Actual volumetric compression ratio (CR) can only be worked out by measurement, as in Kim Luck's link.

    As for 180psi I would suggest Phil has his valve clearances a bit too loose.

    Ray
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    Ray geckoeng

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    Fellow Frogger! R8philSA's Avatar
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    Thank you all that replied, really given me something to contemplate.

    Phil



    Quote Originally Posted by R8philSA View Post
    Is there a way of calculating your compression ratio working backwards from what the compression is ???

    Like: 180psi or that close to it in all 4 cylinders, and yes, the head was reduced in thickness before fitting.

    Look forward to hearing from a physics PHD.

    Cheers
    Phil

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    A couple of thoughts that I had on the subject are that the compression pressure on cranking are directly related to the efficiency as a pump and subject to port speed , valve timing , cranking speed on the starter etc . The higher compression reading usually indicates good low torque and good ring sealing .
    By filling the combustion chamber with a known quantity of oil at bdc and rotating the crank to tdc , catching and measuring the expelled oil will give you what you are looking for [ assuming the spark plug hole is the highest point and there is no trapped air ]
    Have fun with that . David
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    Quote Originally Posted by Toolman View Post
    A couple of thoughts that I had on the subject are that the compression pressure on cranking are directly related to the efficiency as a pump and subject to port speed , valve timing , cranking speed on the starter etc . The higher compression reading usually indicates good low torque and good ring sealing .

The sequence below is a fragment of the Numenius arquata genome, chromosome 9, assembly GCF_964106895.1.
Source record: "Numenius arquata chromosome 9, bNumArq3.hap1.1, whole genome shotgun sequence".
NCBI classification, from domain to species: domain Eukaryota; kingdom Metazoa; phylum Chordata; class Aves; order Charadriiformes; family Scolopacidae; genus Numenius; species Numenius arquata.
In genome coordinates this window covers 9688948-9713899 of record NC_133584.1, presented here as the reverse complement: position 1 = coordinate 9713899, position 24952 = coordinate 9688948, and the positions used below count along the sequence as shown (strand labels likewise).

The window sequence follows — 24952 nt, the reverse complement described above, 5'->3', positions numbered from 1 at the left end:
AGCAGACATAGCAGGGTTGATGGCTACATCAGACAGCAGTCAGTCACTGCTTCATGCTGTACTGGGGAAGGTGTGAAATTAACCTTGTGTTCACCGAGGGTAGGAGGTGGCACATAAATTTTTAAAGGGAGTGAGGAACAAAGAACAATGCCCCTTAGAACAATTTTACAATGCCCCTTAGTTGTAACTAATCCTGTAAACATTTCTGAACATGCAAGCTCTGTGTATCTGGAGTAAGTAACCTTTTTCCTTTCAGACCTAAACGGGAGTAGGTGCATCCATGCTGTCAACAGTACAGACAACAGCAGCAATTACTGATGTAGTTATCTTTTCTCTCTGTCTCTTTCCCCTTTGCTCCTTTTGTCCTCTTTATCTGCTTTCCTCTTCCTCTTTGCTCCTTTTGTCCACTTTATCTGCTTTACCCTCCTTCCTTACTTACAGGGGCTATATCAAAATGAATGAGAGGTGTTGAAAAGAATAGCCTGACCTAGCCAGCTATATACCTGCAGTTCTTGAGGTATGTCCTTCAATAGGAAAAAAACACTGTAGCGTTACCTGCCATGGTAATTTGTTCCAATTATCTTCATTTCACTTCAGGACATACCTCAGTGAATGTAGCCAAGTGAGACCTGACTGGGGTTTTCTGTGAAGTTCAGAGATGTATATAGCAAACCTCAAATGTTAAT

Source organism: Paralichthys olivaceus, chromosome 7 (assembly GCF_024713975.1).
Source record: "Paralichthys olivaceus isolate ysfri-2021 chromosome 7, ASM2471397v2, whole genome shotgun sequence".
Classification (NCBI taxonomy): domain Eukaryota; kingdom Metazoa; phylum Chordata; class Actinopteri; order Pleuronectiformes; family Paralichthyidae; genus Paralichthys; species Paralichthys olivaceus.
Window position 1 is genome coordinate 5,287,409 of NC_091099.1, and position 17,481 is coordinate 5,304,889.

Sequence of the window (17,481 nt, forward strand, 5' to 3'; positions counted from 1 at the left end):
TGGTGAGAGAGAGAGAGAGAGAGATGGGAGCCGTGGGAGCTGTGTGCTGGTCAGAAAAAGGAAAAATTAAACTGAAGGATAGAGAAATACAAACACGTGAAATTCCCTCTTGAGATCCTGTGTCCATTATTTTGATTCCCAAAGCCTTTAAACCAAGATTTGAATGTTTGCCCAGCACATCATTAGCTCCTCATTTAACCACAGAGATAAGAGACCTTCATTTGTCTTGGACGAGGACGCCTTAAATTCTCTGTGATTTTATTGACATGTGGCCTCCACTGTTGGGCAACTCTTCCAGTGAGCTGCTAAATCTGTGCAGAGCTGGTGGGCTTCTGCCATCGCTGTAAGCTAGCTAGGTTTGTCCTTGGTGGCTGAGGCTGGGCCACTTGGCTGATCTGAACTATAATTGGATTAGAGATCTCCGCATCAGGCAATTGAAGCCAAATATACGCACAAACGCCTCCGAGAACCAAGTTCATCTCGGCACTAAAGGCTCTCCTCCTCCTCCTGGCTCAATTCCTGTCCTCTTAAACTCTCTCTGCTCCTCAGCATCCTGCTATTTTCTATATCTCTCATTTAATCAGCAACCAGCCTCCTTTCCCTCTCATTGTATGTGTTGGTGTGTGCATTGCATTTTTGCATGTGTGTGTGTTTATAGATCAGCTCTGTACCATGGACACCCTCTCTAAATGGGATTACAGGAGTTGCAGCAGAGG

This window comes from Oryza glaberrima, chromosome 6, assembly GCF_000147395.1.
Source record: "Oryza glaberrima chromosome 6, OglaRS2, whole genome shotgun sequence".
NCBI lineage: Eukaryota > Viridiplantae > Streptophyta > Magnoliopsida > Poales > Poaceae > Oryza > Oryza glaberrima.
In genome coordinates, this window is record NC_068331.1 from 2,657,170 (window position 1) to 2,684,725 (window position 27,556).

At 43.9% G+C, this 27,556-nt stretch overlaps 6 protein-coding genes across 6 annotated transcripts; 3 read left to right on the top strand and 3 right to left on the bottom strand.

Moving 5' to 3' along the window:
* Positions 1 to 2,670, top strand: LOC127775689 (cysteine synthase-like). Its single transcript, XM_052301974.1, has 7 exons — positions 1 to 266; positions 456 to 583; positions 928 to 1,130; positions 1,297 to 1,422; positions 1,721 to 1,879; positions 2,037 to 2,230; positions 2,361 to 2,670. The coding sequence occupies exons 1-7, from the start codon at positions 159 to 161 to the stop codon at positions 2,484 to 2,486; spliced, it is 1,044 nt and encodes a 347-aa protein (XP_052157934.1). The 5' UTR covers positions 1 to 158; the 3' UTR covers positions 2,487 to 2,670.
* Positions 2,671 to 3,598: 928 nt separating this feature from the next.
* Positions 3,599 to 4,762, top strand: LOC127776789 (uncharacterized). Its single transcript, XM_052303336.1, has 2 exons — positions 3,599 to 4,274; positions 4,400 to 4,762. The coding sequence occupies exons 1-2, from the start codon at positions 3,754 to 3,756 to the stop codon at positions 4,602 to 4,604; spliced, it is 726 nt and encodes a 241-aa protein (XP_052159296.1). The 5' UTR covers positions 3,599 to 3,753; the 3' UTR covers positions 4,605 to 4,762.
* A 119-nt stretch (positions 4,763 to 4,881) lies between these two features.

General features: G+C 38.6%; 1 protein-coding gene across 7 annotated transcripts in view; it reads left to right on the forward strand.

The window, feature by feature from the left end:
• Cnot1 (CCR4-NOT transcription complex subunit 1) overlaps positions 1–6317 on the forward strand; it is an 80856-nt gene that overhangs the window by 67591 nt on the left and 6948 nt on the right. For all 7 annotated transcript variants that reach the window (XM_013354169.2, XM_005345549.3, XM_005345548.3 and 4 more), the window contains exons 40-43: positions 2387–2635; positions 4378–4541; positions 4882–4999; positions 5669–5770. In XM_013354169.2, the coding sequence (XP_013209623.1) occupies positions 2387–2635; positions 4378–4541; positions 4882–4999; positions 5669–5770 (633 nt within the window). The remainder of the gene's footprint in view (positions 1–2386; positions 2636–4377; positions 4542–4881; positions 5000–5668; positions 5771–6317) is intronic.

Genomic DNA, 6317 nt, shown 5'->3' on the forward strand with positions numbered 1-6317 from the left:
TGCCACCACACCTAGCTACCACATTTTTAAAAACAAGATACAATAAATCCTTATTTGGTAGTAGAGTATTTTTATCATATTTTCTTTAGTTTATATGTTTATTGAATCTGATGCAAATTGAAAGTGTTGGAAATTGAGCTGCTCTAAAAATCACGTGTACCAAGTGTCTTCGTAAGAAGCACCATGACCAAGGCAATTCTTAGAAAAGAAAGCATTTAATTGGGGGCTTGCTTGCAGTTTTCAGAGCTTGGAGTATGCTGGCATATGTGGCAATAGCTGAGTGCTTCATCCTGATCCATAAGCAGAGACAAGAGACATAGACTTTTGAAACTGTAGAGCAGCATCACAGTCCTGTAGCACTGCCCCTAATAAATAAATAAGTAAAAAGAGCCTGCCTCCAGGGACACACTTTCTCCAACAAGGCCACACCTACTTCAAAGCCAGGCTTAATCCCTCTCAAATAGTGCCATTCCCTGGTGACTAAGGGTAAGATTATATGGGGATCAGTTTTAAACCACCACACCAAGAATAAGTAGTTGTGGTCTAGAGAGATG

By filling the combustion chamber with a known quantity of oil at bdc and rotating the crank to tdc , catching and measuring the expelled oil will give you what you are looking for [ assuming the spark plug hole is the highest point and there is no trapped air ]
    Have fun with that . David
    Very clever. Logical when you think about it, but who else did?
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    1000+ Posts PeterT's Avatar
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    Always remember, the compression stroke doesn't start until the inlet valve closes.

    You can buy such a gadget as Toolman describes. Scrutineers use them to make sure race teams aren't cheating with compression ratios.

    '92 205 Mi16
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    If we have an engine, at BDC that has a swept volume of 900cc in the cylinder and a combustion chamber volume of 100cc, then this volume is reduced to the 100cc of the combustion chamber at TDC this would be a compression ratio of 1000:100, or reducing it fractionally, a compression ratio of 10:1. Courtesy Wikipedia.

    You already know the swept volume IE stroke by bore in cc's. Therefore given that the spark plug hole is at the top and no air trapped as Toolman says then surely all you have to do is set the piston at TDC on a firing stroke and measure the oil that it takes to fill just to the spark plug hole. (Allow a little for plug protrusion perhaps.) Isn't that the combustion chamber volume, and therefore the ratio can be calculated? Use a syringe to suck out the excess oil before trying to start the engine though. Or have I got this all wrong?
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    1000+ Posts Frans's Avatar
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    Remember that at BDC the intake valve is still open, and will remain open until about 30 degrees ABDC, so you'll have to catch the oil that runs into the intake port as well.

    Frans.